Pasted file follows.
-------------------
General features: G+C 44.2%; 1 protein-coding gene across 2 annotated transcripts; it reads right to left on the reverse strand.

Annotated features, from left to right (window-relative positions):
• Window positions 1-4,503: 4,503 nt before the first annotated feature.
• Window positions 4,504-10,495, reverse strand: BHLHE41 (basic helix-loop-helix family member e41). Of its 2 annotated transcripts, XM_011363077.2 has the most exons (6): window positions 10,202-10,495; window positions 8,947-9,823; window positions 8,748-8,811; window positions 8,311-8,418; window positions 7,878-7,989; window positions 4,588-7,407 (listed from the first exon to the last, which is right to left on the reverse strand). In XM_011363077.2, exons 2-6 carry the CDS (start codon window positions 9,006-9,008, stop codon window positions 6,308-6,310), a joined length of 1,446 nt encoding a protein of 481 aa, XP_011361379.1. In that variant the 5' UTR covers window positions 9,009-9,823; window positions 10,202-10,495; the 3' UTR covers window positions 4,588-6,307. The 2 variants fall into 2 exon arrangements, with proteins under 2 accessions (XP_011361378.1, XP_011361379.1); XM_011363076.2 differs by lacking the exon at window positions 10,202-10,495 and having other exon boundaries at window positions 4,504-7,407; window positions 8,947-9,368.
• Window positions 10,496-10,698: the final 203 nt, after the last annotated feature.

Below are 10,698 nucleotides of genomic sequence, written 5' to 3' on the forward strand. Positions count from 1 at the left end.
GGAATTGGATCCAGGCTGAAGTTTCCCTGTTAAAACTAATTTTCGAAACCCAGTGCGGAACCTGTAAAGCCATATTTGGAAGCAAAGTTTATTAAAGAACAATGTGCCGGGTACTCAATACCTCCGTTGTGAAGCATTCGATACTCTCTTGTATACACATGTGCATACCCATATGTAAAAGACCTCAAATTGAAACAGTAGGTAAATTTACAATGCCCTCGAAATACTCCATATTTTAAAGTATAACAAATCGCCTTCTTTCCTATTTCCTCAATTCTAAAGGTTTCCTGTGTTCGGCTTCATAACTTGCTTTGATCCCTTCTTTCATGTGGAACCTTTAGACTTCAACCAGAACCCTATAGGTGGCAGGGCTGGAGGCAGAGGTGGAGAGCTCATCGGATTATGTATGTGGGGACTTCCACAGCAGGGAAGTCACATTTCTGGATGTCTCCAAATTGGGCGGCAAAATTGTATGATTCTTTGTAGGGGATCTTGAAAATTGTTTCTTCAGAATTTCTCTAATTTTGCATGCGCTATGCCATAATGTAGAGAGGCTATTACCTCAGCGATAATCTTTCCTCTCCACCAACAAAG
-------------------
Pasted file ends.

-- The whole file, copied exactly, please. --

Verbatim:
General features: G+C 44.2%; 1 protein-coding gene across 2 annotated transcripts; it reads right to left on the reverse strand.

Annotated features, from left to right (window-relative positions):
• Window positions 1-4,503: 4,503 nt before the first annotated feature.
• Window positions 4,504-10,495, reverse strand: BHLHE41 (basic helix-loop-helix family member e41). Of its 2 annotated transcripts, XM_011363077.2 has the most exons (6): window positions 10,202-10,495; window positions 8,947-9,823; window positions 8,748-8,811; window positions 8,311-8,418; window positions 7,878-7,989; window positions 4,588-7,407 (listed from the first exon to the last, which is right to left on the reverse strand). In XM_011363077.2, exons 2-6 carry the CDS (start codon window positions 9,006-9,008, stop codon window positions 6,308-6,310), a joined length of 1,446 nt encoding a protein of 481 aa, XP_011361379.1. In that variant the 5' UTR covers window positions 9,009-9,823; window positions 10,202-10,495; the 3' UTR covers window positions 4,588-6,307. The 2 variants fall into 2 exon arrangements, with proteins under 2 accessions (XP_011361378.1, XP_011361379.1); XM_011363076.2 differs by lacking the exon at window positions 10,202-10,495 and having other exon boundaries at window positions 4,504-7,407; window positions 8,947-9,368.
• Window positions 10,496-10,698: the final 203 nt, after the last annotated feature.

Below are 10,698 nucleotides of genomic sequence, written 5' to 3' on the forward strand. Positions count from 1 at the left end.
GGAATTGGATCCAGGCTGAAGTTTCCCTGTTAAAACTAATTTTCGAAACCCAGTGCGGAACCTGTAAAGCCATATTTGGAAGCAAAGTTTATTAAAGAACAATGTGCCGGGTACTCAATACCTCCGTTGTGAAGCATTCGATACTCTCTTGTATACACATGTGCATACCCATATGTAAAAGACCTCAAATTGAAACAGTAGGTAAATTTACAATGCCCTCGAAATACTCCATATTTTAAAGTATAACAAATCGCCTTCTTTCCTATTTCCTCAATTCTAAAGGTTTCCTGTGTTCGGCTTCATAACTTGCTTTGATCCCTTCTTTCATGTGGAACCTTTAGACTTCAACCAGAACCCTATAGGTGGCAGGGCTGGAGGCAGAGGTGGAGAGCTCATCGGATTATGTATGTGGGGACTTCCACAGCAGGGAAGTCACATTTCTGGATGTCTCCAAATTGGGCGGCAAAATTGTATGATTCTTTGTAGGGGATCTTGAAAATTGTTTCTTCAGAATTTCTCTAATTTTGCATGCGCTATGCCATAATGTAGAGAGGCTATTACCTCAGCGATAATCTTTCCTCTCCACCAACAAAG